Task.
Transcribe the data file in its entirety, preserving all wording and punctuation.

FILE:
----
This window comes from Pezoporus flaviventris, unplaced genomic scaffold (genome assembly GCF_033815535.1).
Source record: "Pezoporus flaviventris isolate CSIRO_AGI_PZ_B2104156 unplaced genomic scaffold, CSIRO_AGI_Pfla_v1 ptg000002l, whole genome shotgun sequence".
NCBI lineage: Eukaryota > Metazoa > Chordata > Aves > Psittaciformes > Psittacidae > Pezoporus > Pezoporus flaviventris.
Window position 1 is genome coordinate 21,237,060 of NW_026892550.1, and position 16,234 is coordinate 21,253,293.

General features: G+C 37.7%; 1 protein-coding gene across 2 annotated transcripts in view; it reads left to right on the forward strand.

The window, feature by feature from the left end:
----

This window comes from Pezoporus flaviventris, unplaced genomic scaffold (genome assembly GCF_033815535.1).
Source record: "Pezoporus flaviventris isolate CSIRO_AGI_PZ_B2104156 unplaced genomic scaffold, CSIRO_AGI_Pfla_v1 ptg000002l, whole genome shotgun sequence".
NCBI lineage: Eukaryota > Metazoa > Chordata > Aves > Psittaciformes > Psittacidae > Pezoporus > Pezoporus flaviventris.
Window position 1 is genome coordinate 21,237,060 of NW_026892550.1, and position 16,234 is coordinate 21,253,293.

General features: G+C 37.7%; 1 protein-coding gene across 2 annotated transcripts in view; it reads left to right on the forward strand.

The window, feature by feature from the left end: